In Learning to Discuss: Strategies for Improving the Quality of Class Discussion, Dr. Jocelyn Hollander notices that classroom discussions are unsatisfying in two ways: 1) individual contributions are emphasized over the collective process of discussing, and 2) teachers emphasize discussion performance rather than the development of discussion skills. She notes that some strategies are important play makers in the classroom:
- Assigning writing exercises prior to discussion allows students to compose their thoughts before being required to speak.
- Small group discussions may be more comfortable for shyer students, encouraging them to speak more freely.
- Grading students on their class discussion provides a material incentive for participation that may be meaningful to some students.
While these strategies are important, Hollander goes further to bring out the recurring problems of classroom discussion and the necessary strategies to allay the frustrations that teachers may encounter in creating a discussion-based culture in their classrooms.
Hollander points out that “when a contribution from Student B amplifies, builds on, contradicts, takes issue with, or in some other way responds to the contribution from Student A, we have a discussion.” But…students must be taught these maneuvers, they do not come naturally nor are they placed in the classroom from other teachers. The classroom teacher must make a firm decision to teach FOR discussion in order for “academic moves” to occur/teaching the maneuvers that count in academia.
Teachers should be careful with reward structures for discussion as this only teaches students quantity over quality. Teachers should further be careful not to focus on the “problem student” who does not participate, and instead focus on teaching all students the skills to effectively participate in discussion. Hollander offers the following from her own teaching (she focuses the teaching during the first week of the term, returns to this mid-term, and then again at the end of the class term):
- Offer an assignment/brief paper at the beginning of the course that analyzes what factors contribute to a good discussion. The findings are then shared with all students. I would further teach a self-reflection rubric that the students can begin to understand what it takes to “grow” through the rubric towards mastery. After each discussion, students self-assess (Hollander also asks students to write their thoughts about the discussion based on three questions (1. In your opinion, what is going well with class discussion? 2. What could be improved? 3. What progress are you making toward your discussion goal?)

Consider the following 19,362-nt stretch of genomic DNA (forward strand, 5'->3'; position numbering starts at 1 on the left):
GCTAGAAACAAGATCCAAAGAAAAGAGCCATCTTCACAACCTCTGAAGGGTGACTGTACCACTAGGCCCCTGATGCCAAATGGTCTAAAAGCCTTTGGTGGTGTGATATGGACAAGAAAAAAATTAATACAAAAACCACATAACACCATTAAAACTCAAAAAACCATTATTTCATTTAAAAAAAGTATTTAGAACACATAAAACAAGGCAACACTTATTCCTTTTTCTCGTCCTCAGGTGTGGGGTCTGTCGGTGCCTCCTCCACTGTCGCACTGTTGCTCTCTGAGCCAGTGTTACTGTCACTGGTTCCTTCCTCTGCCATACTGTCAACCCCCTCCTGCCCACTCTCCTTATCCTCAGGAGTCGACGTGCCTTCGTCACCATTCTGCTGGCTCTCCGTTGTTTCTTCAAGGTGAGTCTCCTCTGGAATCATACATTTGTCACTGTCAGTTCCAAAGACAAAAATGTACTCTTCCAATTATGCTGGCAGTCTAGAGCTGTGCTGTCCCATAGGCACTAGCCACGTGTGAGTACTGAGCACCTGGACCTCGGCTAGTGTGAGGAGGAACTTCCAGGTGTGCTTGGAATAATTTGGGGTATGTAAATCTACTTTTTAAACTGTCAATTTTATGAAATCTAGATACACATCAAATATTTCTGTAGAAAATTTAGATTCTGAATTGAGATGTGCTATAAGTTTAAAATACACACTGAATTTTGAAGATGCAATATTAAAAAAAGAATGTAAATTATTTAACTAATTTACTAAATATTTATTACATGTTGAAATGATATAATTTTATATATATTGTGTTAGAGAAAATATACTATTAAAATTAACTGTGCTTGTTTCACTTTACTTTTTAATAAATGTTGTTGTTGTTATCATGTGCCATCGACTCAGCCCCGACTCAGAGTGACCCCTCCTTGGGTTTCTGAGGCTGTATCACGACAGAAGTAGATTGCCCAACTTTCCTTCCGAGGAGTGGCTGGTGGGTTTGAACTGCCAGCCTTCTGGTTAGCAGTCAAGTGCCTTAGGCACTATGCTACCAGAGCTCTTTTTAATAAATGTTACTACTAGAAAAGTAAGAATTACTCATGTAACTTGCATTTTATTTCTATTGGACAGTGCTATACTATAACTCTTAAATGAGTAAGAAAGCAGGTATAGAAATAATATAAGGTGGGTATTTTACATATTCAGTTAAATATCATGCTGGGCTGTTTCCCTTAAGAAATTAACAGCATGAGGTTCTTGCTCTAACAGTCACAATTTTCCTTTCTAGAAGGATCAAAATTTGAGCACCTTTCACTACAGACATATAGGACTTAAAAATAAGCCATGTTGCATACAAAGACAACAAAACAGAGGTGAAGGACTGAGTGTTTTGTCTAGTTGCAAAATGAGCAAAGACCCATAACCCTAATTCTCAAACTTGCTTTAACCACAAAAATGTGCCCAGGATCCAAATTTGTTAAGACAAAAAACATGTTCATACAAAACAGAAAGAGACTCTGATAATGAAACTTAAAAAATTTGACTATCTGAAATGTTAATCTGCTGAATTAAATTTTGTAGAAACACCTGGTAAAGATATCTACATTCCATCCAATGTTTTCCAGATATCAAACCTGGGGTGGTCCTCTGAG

- Assignment #2 involves discussion goals on behalf of the individual students (this takes away the “problem student” as this student will grow towards their own goals).
- Assignment #3 is in fact a major reflection assignment at the end of the course. All assignments are offered as an appendix to the article above.
Hollander’s paper is one of the best research-based articles that I have read regarding the importance of discussion in the classroom while it still offers excellent classroom-experience strategies that she herself works on with her students.
More Evidence for Discussion & Philosophy
Recent Research Study: “Children who participated in a philosophy class once a week over the course of a year saw significantly higher math and literacy scores.” The Education Endowment Foundation of the U.K. conducted a major research study to find that young children who were taught philosophy through a discussion-based approach were more likely to achieve higher level math and literacy scores, with “disadvantaged youth” demonstrating the largest gains. The foundation offers a tool kit webpage that has multiple studies and the interventions necessary to find success in a school setting.
“Kids who took the course increased math and reading scores by the equivalent of two extra months of teaching, even though the course was not designed to improve literacy or numeracy. Children from disadvantaged backgrounds saw an even bigger leap in performance: reading skills increased by four months, math by three months, and writing by two months. Teachers also reported a beneficial impact on students’ confidence and ability to listen to others.” This study is just more evidence for discussion-based strategies and teaching with philosophical texts.
Where Should a Teacher Start?
The Touchstones Discussion Project offers excellent social science/philosophy content for discussion in the classroom. A newsletter from Touchstones points to the progress made with their discussion-based curriculum. As a classroom teacher, I cannot say enough about the Touchstones content, as I have used their content for my weekly formative Socratic seminars. The content is engaging for students and it connected to their study of history and language.